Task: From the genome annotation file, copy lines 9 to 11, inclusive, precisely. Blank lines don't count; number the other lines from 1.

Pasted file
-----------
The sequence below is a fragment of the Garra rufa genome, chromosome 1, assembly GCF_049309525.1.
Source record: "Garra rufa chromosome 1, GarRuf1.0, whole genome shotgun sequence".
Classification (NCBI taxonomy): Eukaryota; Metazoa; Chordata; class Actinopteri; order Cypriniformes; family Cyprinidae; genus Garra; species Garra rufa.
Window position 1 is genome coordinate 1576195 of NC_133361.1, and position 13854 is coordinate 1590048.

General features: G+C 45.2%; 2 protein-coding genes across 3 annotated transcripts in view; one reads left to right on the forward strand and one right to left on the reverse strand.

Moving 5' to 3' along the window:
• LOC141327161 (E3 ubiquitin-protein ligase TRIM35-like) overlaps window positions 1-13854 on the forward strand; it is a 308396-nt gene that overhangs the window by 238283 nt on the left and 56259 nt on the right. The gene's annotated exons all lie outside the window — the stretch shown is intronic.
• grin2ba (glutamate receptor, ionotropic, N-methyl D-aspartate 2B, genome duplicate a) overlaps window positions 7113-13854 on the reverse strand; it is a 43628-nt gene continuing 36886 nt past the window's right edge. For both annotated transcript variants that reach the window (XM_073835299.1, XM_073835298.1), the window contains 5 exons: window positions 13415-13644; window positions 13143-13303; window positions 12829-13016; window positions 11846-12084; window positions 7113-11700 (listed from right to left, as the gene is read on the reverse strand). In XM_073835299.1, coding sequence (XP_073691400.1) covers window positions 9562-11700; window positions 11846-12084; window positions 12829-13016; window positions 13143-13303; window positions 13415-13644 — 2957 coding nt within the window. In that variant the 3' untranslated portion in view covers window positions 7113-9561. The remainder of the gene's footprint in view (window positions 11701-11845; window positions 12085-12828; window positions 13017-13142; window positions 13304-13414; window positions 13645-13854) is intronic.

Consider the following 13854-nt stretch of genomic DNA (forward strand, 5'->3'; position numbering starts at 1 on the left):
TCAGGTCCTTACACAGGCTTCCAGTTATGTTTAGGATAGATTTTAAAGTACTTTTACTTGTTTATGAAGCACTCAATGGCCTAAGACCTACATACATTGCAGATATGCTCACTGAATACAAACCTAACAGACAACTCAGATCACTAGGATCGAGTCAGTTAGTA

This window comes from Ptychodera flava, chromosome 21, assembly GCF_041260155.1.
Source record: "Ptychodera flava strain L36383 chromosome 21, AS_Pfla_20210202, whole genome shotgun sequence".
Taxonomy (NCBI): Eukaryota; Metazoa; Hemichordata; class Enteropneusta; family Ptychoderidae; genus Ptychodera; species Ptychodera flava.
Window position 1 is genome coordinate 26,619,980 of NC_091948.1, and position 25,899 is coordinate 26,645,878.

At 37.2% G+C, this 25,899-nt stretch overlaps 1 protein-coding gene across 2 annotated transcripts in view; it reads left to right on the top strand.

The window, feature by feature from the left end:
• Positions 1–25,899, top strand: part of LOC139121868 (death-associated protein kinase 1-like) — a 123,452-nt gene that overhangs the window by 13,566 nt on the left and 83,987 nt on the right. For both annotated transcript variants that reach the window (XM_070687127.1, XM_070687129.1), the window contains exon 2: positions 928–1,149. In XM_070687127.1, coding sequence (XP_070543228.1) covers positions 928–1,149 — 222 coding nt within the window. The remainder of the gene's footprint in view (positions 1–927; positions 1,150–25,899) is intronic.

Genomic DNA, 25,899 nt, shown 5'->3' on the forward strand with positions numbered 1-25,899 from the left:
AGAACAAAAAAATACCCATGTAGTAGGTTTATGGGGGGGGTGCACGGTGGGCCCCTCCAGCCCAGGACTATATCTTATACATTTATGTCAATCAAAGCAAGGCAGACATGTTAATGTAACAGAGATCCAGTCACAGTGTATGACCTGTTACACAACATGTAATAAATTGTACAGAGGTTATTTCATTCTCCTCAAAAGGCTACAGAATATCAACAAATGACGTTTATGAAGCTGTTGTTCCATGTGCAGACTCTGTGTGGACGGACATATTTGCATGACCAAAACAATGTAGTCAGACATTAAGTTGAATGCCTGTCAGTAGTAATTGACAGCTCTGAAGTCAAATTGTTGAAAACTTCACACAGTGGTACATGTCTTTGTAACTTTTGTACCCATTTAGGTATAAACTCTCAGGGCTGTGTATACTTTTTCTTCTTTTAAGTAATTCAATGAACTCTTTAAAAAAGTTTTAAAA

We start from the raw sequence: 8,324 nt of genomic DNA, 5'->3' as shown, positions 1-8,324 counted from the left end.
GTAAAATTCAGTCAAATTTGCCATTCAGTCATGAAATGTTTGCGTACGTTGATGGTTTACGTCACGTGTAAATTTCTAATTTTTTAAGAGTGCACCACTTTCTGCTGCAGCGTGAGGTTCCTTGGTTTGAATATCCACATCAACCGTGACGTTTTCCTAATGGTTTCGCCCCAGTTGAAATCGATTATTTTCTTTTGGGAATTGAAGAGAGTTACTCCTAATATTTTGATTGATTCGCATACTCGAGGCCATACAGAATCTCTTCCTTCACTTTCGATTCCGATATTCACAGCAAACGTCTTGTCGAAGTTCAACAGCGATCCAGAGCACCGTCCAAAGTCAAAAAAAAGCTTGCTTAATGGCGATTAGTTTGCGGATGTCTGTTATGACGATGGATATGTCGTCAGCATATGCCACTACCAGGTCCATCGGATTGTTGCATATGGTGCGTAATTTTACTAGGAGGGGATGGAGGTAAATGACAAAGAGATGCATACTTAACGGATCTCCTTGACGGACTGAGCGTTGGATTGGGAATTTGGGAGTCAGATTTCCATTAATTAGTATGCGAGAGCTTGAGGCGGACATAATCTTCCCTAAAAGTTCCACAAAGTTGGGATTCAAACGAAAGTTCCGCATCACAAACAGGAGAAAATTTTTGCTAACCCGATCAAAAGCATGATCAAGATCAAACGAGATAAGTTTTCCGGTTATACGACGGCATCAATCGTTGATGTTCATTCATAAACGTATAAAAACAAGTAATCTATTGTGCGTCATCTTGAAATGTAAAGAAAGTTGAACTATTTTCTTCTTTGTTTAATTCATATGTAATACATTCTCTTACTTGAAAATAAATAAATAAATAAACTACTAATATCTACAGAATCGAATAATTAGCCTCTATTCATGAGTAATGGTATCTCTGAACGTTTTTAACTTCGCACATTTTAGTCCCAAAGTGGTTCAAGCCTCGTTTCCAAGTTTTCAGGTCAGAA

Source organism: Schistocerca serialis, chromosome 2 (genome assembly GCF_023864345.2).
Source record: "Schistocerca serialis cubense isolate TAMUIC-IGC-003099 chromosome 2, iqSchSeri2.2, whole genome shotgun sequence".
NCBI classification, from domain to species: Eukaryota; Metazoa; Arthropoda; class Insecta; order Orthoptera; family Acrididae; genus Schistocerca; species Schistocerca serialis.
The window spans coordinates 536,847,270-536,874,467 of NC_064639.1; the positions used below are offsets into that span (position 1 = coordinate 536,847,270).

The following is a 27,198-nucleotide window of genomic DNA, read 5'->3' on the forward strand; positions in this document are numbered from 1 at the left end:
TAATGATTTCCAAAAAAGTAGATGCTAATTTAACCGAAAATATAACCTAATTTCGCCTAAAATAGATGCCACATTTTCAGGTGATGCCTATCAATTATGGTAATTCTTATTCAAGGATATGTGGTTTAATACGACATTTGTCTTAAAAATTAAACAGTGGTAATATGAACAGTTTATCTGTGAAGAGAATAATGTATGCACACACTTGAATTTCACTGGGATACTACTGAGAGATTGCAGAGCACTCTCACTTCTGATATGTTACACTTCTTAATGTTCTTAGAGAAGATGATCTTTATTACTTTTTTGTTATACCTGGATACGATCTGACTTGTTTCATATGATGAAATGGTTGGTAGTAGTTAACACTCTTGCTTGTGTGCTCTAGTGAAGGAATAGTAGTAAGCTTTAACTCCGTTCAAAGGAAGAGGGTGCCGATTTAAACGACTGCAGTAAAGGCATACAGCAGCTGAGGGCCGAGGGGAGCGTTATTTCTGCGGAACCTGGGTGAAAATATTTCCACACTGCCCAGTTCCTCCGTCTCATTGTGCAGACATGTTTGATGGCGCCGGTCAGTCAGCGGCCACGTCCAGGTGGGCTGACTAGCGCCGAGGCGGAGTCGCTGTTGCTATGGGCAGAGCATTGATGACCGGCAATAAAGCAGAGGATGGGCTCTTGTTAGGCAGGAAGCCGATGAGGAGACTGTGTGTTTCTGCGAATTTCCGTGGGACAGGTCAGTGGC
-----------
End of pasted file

Consider the following 13854-nt stretch of genomic DNA (forward strand, 5'->3'; position numbering starts at 1 on the left):
TCAGGTCCTTACACAGGCTTCCAGTTATGTTTAGGATAGATTTTAAAGTACTTTTACTTGTTTATGAAGCACTCAATGGCCTAAGACCTACATACATTGCAGATATGCTCACTGAATACAAACCTAACAGACAACTCAGATCACTAGGATCGAGTCAGTTAGTA

This window comes from Ptychodera flava, chromosome 21, assembly GCF_041260155.1.